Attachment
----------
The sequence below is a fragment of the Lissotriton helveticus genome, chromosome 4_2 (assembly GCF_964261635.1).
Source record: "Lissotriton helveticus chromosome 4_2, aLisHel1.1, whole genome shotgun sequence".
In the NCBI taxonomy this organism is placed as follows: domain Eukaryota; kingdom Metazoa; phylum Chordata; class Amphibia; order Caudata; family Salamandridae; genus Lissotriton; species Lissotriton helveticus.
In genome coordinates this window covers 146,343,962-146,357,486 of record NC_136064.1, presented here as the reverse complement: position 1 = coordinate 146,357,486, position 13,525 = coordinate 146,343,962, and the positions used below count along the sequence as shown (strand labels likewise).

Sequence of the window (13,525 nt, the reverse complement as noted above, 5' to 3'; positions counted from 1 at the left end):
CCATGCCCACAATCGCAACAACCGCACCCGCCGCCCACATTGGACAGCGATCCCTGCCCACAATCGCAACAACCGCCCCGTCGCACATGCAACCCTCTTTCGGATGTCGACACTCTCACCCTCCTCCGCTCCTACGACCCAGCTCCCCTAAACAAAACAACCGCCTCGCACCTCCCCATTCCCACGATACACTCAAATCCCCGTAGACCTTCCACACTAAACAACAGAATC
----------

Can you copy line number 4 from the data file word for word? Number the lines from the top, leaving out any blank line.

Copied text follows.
In genome coordinates this window covers 146,343,962-146,357,486 of record NC_136064.1, presented here as the reverse complement: position 1 = coordinate 146,357,486, position 13,525 = coordinate 146,343,962, and the positions used below count along the sequence as shown (strand labels likewise).